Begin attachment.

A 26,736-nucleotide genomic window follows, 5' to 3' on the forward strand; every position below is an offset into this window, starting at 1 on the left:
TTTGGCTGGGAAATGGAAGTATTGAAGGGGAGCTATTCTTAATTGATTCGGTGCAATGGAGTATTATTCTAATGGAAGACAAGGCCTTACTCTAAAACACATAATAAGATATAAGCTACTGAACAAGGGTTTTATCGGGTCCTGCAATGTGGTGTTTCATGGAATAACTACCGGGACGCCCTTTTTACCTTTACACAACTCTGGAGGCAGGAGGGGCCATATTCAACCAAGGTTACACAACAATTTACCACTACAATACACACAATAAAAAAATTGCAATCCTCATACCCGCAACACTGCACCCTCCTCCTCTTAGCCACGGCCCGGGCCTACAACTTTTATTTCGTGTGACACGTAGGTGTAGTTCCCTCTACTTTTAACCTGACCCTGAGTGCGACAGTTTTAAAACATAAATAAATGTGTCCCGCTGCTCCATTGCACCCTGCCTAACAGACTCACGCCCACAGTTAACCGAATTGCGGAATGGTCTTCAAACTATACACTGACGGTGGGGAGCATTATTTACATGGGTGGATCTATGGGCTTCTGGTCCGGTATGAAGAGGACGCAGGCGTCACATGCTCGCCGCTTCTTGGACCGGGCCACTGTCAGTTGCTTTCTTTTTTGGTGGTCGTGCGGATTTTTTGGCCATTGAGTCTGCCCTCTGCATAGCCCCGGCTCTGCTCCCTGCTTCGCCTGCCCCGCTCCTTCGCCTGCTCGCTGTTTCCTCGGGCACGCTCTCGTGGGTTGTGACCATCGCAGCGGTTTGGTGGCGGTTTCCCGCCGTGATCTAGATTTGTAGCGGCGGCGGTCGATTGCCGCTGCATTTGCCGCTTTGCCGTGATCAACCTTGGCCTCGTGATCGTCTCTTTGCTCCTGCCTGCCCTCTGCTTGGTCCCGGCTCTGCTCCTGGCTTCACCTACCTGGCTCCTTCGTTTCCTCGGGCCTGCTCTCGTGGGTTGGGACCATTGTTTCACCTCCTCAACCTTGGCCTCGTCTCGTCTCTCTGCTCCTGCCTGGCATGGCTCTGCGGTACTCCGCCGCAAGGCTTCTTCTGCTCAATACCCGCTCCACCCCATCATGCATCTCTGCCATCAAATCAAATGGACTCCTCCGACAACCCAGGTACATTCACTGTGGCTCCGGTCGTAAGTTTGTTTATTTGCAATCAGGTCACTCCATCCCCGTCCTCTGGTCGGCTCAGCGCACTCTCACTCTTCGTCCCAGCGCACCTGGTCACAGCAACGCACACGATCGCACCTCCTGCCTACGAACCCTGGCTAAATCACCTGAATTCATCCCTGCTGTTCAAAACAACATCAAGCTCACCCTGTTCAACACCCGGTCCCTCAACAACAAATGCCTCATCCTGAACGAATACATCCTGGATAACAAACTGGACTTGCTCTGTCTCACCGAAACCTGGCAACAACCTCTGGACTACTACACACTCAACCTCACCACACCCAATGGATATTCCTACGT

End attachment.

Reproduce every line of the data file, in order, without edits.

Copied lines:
A 26,736-nucleotide genomic window follows, 5' to 3' on the forward strand; every position below is an offset into this window, starting at 1 on the left:
TTTGGCTGGGAAATGGAAGTATTGAAGGGGAGCTATTCTTAATTGATTCGGTGCAATGGAGTATTATTCTAATGGAAGACAAGGCCTTACTCTAAAACACATAATAAGATATAAGCTACTGAACAAGGGTTTTATCGGGTCCTGCAATGTGGTGTTTCATGGAATAACTACCGGGACGCCCTTTTTACCTTTACACAACTCTGGAGGCAGGAGGGGCCATATTCAACCAAGGTTACACAACAATTTACCACTACAATACACACAATAAAAAAATTGCAATCCTCATACCCGCAACACTGCACCCTCCTCCTCTTAGCCACGGCCCGGGCCTACAACTTTTATTTCGTGTGACACGTAGGTGTAGTTCCCTCTACTTTTAACCTGACCCTGAGTGCGACAGTTTTAAAACATAAATAAATGTGTCCCGCTGCTCCATTGCACCCTGCCTAACAGACTCACGCCCACAGTTAACCGAATTGCGGAATGGTCTTCAAACTATACACTGACGGTGGGGAGCATTATTTACATGGGTGGATCTATGGGCTTCTGGTCCGGTATGAAGAGGACGCAGGCGTCACATGCTCGCCGCTTCTTGGACCGGGCCACTGTCAGTTGCTTTCTTTTTTGGTGGTCGTGCGGATTTTTTGGCCATTGAGTCTGCCCTCTGCATAGCCCCGGCTCTGCTCCCTGCTTCGCCTGCCCCGCTCCTTCGCCTGCTCGCTGTTTCCTCGGGCACGCTCTCGTGGGTTGTGACCATCGCAGCGGTTTGGTGGCGGTTTCCCGCCGTGATCTAGATTTGTAGCGGCGGCGGTCGATTGCCGCTGCATTTGCCGCTTTGCCGTGATCAACCTTGGCCTCGTGATCGTCTCTTTGCTCCTGCCTGCCCTCTGCTTGGTCCCGGCTCTGCTCCTGGCTTCACCTACCTGGCTCCTTCGTTTCCTCGGGCCTGCTCTCGTGGGTTGGGACCATTGTTTCACCTCCTCAACCTTGGCCTCGTCTCGTCTCTCTGCTCCTGCCTGGCATGGCTCTGCGGTACTCCGCCGCAAGGCTTCTTCTGCTCAATACCCGCTCCACCCCATCATGCATCTCTGCCATCAAATCAAATGGACTCCTCCGACAACCCAGGTACATTCACTGTGGCTCCGGTCGTAAGTTTGTTTATTTGCAATCAGGTCACTCCATCCCCGTCCTCTGGTCGGCTCAGCGCACTCTCACTCTTCGTCCCAGCGCACCTGGTCACAGCAACGCACACGATCGCACCTCCTGCCTACGAACCCTGGCTAAATCACCTGAATTCATCCCTGCTGTTCAAAACAACATCAAGCTCACCCTGTTCAACACCCGGTCCCTCAACAACAAATGCCTCATCCTGAACGAATACATCCTGGATAACAAACTGGACTTGCTCTGTCTCACCGAAACCTGGCAACAACCTCTGGACTACTACACACTCAACCTCACCACACCCAATGGATATTCCTACGT